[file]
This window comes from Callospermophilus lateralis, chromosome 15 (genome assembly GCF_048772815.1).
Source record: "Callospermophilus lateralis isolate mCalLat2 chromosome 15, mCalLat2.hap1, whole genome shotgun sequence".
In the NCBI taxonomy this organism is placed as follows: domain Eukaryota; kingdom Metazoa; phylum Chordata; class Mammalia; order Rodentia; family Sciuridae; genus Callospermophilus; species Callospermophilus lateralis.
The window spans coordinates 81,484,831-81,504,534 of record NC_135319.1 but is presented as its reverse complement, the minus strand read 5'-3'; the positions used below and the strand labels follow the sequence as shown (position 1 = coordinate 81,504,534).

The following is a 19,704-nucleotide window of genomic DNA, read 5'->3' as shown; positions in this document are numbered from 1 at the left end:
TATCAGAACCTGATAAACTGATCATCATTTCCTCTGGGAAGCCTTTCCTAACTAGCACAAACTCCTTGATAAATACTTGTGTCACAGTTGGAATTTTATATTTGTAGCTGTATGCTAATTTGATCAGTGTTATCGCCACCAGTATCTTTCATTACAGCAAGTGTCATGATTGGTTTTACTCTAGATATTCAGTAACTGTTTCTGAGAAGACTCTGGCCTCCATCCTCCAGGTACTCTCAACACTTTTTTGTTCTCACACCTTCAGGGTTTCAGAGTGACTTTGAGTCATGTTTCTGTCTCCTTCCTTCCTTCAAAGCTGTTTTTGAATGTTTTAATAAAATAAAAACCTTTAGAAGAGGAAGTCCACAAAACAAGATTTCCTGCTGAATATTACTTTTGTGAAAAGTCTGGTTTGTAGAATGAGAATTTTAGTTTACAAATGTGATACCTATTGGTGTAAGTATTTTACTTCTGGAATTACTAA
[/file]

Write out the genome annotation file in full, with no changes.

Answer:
This window comes from Callospermophilus lateralis, chromosome 15 (genome assembly GCF_048772815.1).
Source record: "Callospermophilus lateralis isolate mCalLat2 chromosome 15, mCalLat2.hap1, whole genome shotgun sequence".
In the NCBI taxonomy this organism is placed as follows: domain Eukaryota; kingdom Metazoa; phylum Chordata; class Mammalia; order Rodentia; family Sciuridae; genus Callospermophilus; species Callospermophilus lateralis.
The window spans coordinates 81,484,831-81,504,534 of record NC_135319.1 but is presented as its reverse complement, the minus strand read 5'-3'; the positions used below and the strand labels follow the sequence as shown (position 1 = coordinate 81,504,534).

The following is a 19,704-nucleotide window of genomic DNA, read 5'->3' as shown; positions in this document are numbered from 1 at the left end:
TATCAGAACCTGATAAACTGATCATCATTTCCTCTGGGAAGCCTTTCCTAACTAGCACAAACTCCTTGATAAATACTTGTGTCACAGTTGGAATTTTATATTTGTAGCTGTATGCTAATTTGATCAGTGTTATCGCCACCAGTATCTTTCATTACAGCAAGTGTCATGATTGGTTTTACTCTAGATATTCAGTAACTGTTTCTGAGAAGACTCTGGCCTCCATCCTCCAGGTACTCTCAACACTTTTTTGTTCTCACACCTTCAGGGTTTCAGAGTGACTTTGAGTCATGTTTCTGTCTCCTTCCTTCCTTCAAAGCTGTTTTTGAATGTTTTAATAAAATAAAAACCTTTAGAAGAGGAAGTCCACAAAACAAGATTTCCTGCTGAATATTACTTTTGTGAAAAGTCTGGTTTGTAGAATGAGAATTTTAGTTTACAAATGTGATACCTATTGGTGTAAGTATTTTACTTCTGGAATTACTAA